Article: article from journal or magazin.
The brain tracks the energetic value in food images.
Do our brains implicitly track the energetic content of the foods we see? Using electrical neuroimaging of visual evoked potentials (VEPs) we show that the human brain can rapidly discern food's energetic value, vis à vis its fat content, solely from its visual presentation. Responses to images of high-energy and low-energy food differed over two distinct time periods. The first period, starting at approximately 165 ms post-stimulus onset, followed from modulations in VEP topography and by extension in the configuration of the underlying brain network. Statistical comparison of source estimations identified differences distributed across a wide network including both posterior occipital regions and temporo-parietal cortices typically associated with object processing, and also inferior frontal cortices typically associated with decision-making. During a successive processing stage (starting at approximately 300 ms), responses differed both topographically and in terms of strength, with source estimations differing predominantly within prefrontal cortical regions implicated in reward assessment and decision-making. These effects occur orthogonally to the task that is actually being performed and suggest that reward properties such as a food's energetic content are treated rapidly and in parallel by a distributed network of brain regions involved in object categorization, reward assessment, and decision-making.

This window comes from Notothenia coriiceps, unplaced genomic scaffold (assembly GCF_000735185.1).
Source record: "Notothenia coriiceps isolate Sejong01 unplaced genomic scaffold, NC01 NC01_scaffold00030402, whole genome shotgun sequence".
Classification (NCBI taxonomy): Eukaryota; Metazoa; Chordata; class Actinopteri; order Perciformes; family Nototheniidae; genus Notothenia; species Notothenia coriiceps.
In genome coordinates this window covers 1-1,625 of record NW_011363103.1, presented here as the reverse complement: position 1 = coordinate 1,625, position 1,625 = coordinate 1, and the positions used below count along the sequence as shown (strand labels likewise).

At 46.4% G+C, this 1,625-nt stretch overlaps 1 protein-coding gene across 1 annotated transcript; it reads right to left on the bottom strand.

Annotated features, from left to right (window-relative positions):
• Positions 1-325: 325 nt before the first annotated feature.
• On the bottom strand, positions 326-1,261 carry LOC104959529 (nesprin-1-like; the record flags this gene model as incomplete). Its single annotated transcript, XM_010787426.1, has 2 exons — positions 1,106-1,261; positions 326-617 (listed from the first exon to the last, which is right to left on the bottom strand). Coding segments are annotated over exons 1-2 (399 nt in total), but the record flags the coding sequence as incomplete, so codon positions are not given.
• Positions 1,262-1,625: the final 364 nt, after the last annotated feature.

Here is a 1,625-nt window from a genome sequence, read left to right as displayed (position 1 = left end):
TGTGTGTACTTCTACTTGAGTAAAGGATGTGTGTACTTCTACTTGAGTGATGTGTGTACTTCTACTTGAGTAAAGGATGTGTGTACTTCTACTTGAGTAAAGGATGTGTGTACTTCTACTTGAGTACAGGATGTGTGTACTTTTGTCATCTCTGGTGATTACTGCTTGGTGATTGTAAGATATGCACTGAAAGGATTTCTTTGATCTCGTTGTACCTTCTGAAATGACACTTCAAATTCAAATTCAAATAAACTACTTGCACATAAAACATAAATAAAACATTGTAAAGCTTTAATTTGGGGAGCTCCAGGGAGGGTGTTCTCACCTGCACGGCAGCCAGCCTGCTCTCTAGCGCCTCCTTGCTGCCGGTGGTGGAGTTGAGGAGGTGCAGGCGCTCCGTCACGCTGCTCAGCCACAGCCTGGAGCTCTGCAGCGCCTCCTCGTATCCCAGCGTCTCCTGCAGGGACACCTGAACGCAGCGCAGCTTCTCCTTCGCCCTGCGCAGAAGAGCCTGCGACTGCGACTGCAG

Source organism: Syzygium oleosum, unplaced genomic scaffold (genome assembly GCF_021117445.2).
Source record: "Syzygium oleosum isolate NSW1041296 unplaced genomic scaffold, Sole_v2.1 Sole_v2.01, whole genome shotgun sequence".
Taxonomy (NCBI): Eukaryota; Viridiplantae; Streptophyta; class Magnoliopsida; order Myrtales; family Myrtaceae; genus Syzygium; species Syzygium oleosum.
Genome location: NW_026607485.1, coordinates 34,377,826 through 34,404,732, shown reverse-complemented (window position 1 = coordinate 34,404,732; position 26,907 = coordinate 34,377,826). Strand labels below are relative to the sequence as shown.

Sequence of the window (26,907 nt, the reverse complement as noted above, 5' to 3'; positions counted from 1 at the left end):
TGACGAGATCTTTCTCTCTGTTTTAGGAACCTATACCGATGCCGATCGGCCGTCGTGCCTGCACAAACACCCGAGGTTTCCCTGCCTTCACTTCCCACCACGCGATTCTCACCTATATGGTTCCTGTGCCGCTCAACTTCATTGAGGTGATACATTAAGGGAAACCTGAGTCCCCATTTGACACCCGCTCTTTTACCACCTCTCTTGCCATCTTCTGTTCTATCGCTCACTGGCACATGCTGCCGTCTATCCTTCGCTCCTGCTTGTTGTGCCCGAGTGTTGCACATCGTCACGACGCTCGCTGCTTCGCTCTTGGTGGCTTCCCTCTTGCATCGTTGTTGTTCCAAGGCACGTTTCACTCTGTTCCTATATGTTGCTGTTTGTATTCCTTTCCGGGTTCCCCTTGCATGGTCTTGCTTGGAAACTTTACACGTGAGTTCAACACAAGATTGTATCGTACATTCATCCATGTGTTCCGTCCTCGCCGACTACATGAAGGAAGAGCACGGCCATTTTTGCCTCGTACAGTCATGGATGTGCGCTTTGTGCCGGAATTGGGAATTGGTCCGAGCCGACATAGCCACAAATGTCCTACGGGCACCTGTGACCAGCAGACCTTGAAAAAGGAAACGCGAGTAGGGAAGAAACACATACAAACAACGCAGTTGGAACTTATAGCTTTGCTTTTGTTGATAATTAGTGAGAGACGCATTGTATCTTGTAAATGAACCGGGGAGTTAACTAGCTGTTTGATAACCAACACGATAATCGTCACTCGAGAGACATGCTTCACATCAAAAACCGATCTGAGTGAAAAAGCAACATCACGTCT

Adult, Brain Mapping, Decision Making, Energy Intake, Evoked Potentials, Visual, Female, Food, Humans, Male, Nerve Net, Nutritive Value, Reward, Visual Cortex, Young Adult
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